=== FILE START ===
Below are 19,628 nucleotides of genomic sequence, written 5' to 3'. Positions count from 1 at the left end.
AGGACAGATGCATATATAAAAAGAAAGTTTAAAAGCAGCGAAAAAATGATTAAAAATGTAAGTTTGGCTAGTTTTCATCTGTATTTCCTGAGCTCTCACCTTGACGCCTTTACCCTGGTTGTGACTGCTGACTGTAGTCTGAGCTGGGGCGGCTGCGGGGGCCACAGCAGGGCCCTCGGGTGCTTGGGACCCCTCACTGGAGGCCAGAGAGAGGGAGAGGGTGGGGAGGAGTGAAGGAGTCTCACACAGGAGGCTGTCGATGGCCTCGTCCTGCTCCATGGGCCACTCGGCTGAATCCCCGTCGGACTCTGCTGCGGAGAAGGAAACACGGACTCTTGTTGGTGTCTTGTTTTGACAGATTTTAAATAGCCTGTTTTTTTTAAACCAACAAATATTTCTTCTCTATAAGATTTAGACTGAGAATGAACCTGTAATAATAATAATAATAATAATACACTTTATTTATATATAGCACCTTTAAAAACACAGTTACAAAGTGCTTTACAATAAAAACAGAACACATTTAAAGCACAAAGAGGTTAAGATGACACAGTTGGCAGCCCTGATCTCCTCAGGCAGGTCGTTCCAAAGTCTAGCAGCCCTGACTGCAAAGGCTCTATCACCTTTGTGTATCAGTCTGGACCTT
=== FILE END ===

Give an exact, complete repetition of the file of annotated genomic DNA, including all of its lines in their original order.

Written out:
Below are 19,628 nucleotides of genomic sequence, written 5' to 3'. Positions count from 1 at the left end.
AGGACAGATGCATATATAAAAAGAAAGTTTAAAAGCAGCGAAAAAATGATTAAAAATGTAAGTTTGGCTAGTTTTCATCTGTATTTCCTGAGCTCTCACCTTGACGCCTTTACCCTGGTTGTGACTGCTGACTGTAGTCTGAGCTGGGGCGGCTGCGGGGGCCACAGCAGGGCCCTCGGGTGCTTGGGACCCCTCACTGGAGGCCAGAGAGAGGGAGAGGGTGGGGAGGAGTGAAGGAGTCTCACACAGGAGGCTGTCGATGGCCTCGTCCTGCTCCATGGGCCACTCGGCTGAATCCCCGTCGGACTCTGCTGCGGAGAAGGAAACACGGACTCTTGTTGGTGTCTTGTTTTGACAGATTTTAAATAGCCTGTTTTTTTTAAACCAACAAATATTTCTTCTCTATAAGATTTAGACTGAGAATGAACCTGTAATAATAATAATAATAATAATACACTTTATTTATATATAGCACCTTTAAAAACACAGTTACAAAGTGCTTTACAATAAAAACAGAACACATTTAAAGCACAAAGAGGTTAAGATGACACAGTTGGCAGCCCTGATCTCCTCAGGCAGGTCGTTCCAAAGTCTAGCAGCCCTGACTGCAAAGGCTCTATCACCTTTGTGTATCAGTCTGGACCTT